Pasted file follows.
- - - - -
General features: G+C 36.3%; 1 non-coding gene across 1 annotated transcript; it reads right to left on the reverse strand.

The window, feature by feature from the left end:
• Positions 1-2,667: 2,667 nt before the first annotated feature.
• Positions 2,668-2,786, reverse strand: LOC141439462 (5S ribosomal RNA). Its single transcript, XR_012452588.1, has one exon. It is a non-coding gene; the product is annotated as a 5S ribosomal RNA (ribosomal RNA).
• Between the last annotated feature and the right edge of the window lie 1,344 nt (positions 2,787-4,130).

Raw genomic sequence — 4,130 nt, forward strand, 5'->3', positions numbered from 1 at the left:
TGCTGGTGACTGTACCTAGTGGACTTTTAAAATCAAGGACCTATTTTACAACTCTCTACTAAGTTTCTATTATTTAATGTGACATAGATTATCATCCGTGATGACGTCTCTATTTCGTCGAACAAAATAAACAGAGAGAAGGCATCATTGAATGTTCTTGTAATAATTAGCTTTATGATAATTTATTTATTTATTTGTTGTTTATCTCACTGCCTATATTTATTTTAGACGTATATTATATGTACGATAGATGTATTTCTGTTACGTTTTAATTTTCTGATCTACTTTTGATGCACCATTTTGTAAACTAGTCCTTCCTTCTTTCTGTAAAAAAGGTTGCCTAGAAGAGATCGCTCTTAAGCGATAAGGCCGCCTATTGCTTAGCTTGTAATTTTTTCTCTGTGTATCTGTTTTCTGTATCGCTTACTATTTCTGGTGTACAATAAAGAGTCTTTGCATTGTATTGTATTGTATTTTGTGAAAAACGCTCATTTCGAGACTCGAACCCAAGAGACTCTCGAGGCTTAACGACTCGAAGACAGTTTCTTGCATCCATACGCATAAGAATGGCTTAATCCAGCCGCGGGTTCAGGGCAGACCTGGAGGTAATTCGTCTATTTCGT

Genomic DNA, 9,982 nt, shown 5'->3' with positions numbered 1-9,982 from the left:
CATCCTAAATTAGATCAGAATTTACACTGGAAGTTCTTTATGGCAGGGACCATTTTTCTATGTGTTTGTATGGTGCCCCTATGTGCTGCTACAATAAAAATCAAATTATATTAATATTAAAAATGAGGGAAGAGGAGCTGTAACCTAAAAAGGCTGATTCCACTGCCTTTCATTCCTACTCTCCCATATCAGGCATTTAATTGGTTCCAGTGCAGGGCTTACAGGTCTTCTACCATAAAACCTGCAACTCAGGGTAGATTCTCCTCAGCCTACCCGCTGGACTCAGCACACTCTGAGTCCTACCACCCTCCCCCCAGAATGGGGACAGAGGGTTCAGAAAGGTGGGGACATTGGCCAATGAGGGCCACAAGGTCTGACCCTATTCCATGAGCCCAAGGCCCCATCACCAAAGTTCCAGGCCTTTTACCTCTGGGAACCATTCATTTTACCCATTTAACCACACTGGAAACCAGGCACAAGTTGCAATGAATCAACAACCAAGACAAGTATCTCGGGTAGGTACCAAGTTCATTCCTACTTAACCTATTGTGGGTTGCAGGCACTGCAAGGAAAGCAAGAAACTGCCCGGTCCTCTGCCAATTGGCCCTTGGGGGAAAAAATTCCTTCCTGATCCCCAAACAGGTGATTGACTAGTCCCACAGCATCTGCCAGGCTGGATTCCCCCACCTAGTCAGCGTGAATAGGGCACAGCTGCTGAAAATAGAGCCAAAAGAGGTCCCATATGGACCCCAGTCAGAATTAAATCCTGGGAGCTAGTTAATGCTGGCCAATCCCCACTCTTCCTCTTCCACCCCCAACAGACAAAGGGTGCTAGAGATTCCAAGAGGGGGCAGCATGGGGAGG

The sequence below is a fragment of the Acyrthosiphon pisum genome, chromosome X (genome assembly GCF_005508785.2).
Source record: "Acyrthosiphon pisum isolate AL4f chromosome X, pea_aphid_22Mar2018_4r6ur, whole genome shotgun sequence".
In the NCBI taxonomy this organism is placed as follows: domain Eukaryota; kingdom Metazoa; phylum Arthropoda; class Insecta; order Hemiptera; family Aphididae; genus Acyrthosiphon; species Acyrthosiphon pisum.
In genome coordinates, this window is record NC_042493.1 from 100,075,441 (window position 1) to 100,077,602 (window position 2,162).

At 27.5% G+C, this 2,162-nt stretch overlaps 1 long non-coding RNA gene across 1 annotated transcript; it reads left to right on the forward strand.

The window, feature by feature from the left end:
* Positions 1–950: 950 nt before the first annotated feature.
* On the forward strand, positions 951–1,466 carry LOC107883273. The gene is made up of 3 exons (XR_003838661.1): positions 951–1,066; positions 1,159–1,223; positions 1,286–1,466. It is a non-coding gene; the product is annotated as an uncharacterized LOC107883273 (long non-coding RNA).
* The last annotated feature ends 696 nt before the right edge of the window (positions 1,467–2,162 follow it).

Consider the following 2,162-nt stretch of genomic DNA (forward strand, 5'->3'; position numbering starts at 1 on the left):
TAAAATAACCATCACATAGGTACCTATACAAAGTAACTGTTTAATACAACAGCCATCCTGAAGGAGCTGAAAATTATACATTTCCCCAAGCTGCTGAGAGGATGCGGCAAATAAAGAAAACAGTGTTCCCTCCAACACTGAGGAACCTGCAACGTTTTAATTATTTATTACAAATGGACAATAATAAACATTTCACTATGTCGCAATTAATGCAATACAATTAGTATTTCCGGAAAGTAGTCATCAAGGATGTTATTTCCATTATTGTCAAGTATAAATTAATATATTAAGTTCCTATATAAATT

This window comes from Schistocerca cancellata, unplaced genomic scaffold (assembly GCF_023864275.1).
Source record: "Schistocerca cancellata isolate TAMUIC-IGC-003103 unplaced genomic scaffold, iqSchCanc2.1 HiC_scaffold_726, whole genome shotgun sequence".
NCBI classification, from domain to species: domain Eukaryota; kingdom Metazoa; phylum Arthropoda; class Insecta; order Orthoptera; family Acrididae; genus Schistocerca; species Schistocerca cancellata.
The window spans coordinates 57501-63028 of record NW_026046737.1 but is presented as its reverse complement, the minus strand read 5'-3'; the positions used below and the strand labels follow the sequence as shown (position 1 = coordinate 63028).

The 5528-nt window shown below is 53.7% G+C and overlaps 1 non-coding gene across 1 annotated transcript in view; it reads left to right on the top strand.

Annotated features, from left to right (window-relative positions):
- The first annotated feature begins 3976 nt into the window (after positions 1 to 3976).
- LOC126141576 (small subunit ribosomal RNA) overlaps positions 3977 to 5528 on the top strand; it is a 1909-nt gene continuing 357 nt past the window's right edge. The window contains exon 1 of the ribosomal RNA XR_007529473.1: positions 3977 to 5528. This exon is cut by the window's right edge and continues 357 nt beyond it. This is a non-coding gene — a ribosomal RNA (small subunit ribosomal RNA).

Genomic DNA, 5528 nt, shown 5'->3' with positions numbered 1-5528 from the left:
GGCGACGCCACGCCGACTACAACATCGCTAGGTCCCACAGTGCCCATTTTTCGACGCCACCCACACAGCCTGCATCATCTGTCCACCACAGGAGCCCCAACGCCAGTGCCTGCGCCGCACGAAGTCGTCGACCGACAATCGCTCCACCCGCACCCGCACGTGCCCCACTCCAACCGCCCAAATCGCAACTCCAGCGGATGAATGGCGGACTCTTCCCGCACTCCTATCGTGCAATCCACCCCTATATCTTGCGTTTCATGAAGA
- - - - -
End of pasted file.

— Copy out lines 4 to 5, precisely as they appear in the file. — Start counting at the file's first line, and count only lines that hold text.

• Positions 2,668-2,786, reverse strand: LOC141439462 (5S ribosomal RNA). Its single transcript, XR_012452588.1, has one exon. It is a non-coding gene; the product is annotated as a 5S ribosomal RNA (ribosomal RNA).
• Between the last annotated feature and the right edge of the window lie 1,344 nt (positions 2,787-4,130).